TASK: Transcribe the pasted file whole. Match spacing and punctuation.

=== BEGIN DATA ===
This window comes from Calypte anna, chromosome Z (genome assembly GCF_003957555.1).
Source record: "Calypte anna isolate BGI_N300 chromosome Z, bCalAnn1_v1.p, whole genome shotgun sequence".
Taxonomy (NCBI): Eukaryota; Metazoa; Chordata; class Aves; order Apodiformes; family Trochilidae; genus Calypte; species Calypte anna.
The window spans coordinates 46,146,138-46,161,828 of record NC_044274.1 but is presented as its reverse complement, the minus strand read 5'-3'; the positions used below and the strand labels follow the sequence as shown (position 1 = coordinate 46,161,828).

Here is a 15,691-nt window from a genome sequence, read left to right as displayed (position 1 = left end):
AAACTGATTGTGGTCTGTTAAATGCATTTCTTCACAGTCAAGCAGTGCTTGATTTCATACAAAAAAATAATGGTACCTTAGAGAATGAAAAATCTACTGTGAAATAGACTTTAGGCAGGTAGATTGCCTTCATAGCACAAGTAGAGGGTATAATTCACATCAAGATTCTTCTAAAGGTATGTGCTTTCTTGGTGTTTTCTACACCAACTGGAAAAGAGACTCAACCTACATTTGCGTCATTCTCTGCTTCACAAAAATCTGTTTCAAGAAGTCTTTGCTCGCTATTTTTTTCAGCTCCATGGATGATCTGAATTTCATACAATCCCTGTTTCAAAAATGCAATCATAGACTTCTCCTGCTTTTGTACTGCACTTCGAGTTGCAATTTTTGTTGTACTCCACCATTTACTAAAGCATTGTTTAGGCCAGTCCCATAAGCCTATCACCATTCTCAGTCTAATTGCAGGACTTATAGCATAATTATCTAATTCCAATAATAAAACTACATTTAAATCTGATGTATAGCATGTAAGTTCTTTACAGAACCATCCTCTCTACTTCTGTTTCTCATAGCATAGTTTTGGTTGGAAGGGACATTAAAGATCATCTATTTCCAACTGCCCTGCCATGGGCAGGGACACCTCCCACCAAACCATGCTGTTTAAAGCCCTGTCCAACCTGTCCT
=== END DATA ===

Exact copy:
This window comes from Calypte anna, chromosome Z (genome assembly GCF_003957555.1).
Source record: "Calypte anna isolate BGI_N300 chromosome Z, bCalAnn1_v1.p, whole genome shotgun sequence".
Taxonomy (NCBI): Eukaryota; Metazoa; Chordata; class Aves; order Apodiformes; family Trochilidae; genus Calypte; species Calypte anna.
The window spans coordinates 46,146,138-46,161,828 of record NC_044274.1 but is presented as its reverse complement, the minus strand read 5'-3'; the positions used below and the strand labels follow the sequence as shown (position 1 = coordinate 46,161,828).

Here is a 15,691-nt window from a genome sequence, read left to right as displayed (position 1 = left end):
AAACTGATTGTGGTCTGTTAAATGCATTTCTTCACAGTCAAGCAGTGCTTGATTTCATACAAAAAAATAATGGTACCTTAGAGAATGAAAAATCTACTGTGAAATAGACTTTAGGCAGGTAGATTGCCTTCATAGCACAAGTAGAGGGTATAATTCACATCAAGATTCTTCTAAAGGTATGTGCTTTCTTGGTGTTTTCTACACCAACTGGAAAAGAGACTCAACCTACATTTGCGTCATTCTCTGCTTCACAAAAATCTGTTTCAAGAAGTCTTTGCTCGCTATTTTTTTCAGCTCCATGGATGATCTGAATTTCATACAATCCCTGTTTCAAAAATGCAATCATAGACTTCTCCTGCTTTTGTACTGCACTTCGAGTTGCAATTTTTGTTGTACTCCACCATTTACTAAAGCATTGTTTAGGCCAGTCCCATAAGCCTATCACCATTCTCAGTCTAATTGCAGGACTTATAGCATAATTATCTAATTCCAATAATAAAACTACATTTAAATCTGATGTATAGCATGTAAGTTCTTTACAGAACCATCCTCTCTACTTCTGTTTCTCATAGCATAGTTTTGGTTGGAAGGGACATTAAAGATCATCTATTTCCAACTGCCCTGCCATGGGCAGGGACACCTCCCACCAAACCATGCTGTTTAAAGCCCTGTCCAACCTGTCCT